The Nintendo Switch released globally on 3rd March is facing issues of dead pixels on its screen.
However, Nintendo claims that it is not a defect and a normal occurrence. Early users of the console have experienced many issues and one among these is the dead pixels seen on the screen.
The Nintendo Switch released on 3rd March is in high demand and some of the early buyers of the hybrid console have noticed the dead pixels, showing up in the form of specks seen on its screen. The specks continue to remain on the screen in the form of white or black pixels.
While there are some gamers who don’t have a problem with such dead pixels or with a few black or white specks on their device screen, others are quite unhappy about it. They are not willing to compromise on the issue after paying an amount of around $300 for the console and going through a lot of trouble in getting the device, as it is in high demand.
Nintendo Says No Defect
However, if a Nintendo Switch user would like a replacement of the console on account of the dead pixels issue, it could prove to be difficult. This is because the supply of the console is short when compared to the huge demand for it. Moreover, Nintendo has claimed that this is not even a defect, according to the statements seen in the troubleshooting pages for the device. A small number of such dead pixels is normal, according to Nintendo, and is characteristic in an LCD screen. Nintendo thus claims that the dead pixels seen on the screen are not an issue and cannot be considered a defect in the console.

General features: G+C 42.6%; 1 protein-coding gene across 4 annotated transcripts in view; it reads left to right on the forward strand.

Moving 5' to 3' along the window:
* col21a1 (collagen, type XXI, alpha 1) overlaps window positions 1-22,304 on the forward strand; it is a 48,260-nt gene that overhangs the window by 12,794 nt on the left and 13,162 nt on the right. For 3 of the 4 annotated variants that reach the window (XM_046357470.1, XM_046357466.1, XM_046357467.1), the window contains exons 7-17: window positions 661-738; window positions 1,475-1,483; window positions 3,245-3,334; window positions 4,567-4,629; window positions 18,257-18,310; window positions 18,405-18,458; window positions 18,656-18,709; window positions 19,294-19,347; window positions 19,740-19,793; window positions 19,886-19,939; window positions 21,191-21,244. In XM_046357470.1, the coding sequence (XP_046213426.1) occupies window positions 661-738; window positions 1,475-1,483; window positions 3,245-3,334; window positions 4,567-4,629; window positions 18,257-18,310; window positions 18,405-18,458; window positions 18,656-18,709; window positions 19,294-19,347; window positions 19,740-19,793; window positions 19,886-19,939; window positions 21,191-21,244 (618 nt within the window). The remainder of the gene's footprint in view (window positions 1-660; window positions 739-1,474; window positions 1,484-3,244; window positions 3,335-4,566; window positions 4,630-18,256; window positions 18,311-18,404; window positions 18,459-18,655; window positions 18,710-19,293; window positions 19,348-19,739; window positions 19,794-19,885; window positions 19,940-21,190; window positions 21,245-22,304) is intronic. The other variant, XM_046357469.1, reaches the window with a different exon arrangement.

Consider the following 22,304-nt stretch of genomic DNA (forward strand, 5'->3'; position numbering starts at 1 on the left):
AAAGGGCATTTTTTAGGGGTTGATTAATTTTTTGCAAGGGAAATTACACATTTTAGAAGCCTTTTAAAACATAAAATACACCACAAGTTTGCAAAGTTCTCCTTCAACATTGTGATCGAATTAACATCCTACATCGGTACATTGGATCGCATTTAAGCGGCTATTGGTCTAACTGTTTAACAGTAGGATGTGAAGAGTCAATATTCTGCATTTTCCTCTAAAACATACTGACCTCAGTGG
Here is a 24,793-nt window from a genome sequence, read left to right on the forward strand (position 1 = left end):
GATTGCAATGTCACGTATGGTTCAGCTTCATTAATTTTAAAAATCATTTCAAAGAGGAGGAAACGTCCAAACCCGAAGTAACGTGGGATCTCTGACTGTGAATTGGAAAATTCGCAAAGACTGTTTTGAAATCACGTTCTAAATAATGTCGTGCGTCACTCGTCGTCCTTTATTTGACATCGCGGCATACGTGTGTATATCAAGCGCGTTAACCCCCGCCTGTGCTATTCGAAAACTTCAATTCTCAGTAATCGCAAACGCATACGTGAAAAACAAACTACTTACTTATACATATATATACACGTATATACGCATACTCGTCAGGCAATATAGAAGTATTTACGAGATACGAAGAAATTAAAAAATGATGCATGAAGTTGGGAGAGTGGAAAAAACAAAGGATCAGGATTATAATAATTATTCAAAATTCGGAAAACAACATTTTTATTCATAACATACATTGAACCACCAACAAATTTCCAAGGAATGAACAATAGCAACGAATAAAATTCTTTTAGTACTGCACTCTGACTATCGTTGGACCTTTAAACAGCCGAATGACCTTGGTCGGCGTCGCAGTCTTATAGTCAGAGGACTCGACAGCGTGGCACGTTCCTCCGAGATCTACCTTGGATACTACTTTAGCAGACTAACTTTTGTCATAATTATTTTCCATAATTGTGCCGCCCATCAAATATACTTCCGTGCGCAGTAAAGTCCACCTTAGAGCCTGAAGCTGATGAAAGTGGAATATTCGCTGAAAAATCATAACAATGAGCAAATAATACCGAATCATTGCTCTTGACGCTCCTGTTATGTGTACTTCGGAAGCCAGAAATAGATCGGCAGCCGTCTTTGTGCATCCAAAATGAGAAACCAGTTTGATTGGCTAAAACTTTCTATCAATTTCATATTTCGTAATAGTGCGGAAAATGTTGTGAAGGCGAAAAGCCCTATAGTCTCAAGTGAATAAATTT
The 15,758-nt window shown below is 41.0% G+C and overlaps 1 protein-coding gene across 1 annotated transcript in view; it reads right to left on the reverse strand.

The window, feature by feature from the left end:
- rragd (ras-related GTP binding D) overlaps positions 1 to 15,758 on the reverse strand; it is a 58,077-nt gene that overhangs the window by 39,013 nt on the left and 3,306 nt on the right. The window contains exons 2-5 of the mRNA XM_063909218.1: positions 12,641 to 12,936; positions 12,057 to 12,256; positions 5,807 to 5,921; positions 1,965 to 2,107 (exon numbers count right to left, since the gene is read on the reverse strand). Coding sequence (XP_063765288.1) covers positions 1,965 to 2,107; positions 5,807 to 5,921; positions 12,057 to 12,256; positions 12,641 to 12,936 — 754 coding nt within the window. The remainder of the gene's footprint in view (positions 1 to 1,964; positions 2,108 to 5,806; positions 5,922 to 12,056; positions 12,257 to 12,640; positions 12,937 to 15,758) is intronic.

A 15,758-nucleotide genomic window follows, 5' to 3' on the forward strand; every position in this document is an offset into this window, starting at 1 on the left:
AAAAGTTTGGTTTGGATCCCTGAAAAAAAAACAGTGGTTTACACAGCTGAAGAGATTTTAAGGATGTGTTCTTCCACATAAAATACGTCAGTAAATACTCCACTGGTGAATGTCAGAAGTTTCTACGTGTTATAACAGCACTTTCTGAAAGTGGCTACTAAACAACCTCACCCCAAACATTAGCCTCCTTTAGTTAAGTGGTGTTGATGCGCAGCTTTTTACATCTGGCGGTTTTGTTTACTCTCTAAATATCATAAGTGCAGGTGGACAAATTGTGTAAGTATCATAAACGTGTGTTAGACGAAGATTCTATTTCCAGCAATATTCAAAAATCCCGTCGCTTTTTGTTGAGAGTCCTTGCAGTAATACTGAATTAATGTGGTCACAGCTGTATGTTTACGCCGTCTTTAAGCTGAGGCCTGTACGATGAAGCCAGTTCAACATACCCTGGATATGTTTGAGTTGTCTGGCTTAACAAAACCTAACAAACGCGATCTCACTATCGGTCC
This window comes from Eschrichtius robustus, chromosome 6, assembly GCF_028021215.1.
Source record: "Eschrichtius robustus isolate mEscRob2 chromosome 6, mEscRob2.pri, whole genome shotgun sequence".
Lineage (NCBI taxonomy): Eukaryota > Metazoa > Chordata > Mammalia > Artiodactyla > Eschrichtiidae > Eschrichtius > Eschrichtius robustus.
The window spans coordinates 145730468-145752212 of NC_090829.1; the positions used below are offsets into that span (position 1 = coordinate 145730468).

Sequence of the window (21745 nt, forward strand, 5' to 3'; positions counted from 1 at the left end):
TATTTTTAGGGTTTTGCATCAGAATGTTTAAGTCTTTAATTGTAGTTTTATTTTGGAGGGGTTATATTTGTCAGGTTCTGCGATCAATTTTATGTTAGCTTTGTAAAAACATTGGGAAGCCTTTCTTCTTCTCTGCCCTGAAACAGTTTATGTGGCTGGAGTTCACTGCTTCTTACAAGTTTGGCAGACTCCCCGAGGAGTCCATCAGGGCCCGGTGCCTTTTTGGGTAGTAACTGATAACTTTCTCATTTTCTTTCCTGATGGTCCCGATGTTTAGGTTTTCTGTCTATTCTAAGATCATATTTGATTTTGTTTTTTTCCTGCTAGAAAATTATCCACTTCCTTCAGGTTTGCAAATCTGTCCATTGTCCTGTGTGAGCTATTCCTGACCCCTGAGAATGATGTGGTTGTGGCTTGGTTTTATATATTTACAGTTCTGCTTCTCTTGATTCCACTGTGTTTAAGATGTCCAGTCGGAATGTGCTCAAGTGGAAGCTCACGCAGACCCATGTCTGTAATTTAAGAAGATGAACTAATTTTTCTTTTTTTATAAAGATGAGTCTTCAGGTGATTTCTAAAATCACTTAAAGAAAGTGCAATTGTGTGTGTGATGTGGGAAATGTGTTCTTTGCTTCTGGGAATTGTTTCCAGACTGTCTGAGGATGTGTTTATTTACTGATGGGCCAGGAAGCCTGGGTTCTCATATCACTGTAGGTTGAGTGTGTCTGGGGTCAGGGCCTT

Is This Normal?
While considering the issue of dead pixels on an LCD screen, is it really normal? One or even two dead pixels on the LCD screen is considered normal, but there have been plenty of progress in the manufacturing procedures and the issue should not exist any more. Many manufacturers also have policies related to dead pixels, clearly stating as to what can be considered a defect and what cannot, according to the number of pixels that are dead.
Nintendo has not offered any such dead pixel policy for their Nintendo Switch gaming console. Users who want to replace their consoles on account of this so called defect may have to make an individual complaint to their retailers or to Nintendo. Way back in the year 2004, Nintendo had offered solutions for their DS portable system due to user pressure, so the possibility exists.
In addition to the problem of dead pixels, the Nintendo Switch users have also experienced other problems. One of these is that the display gets a hairline scratch when inserted into the dock. This is due to the fact that the screen has a plastic cover, which is not resistant to scratches when compared to the glass seen on smartphones and tablet screens.
Another problem is connected with connectivity of the JoyCon controllers. Nintendo has offered a solution to this, asking users to keep their device away from microwave ovens and from aquariums.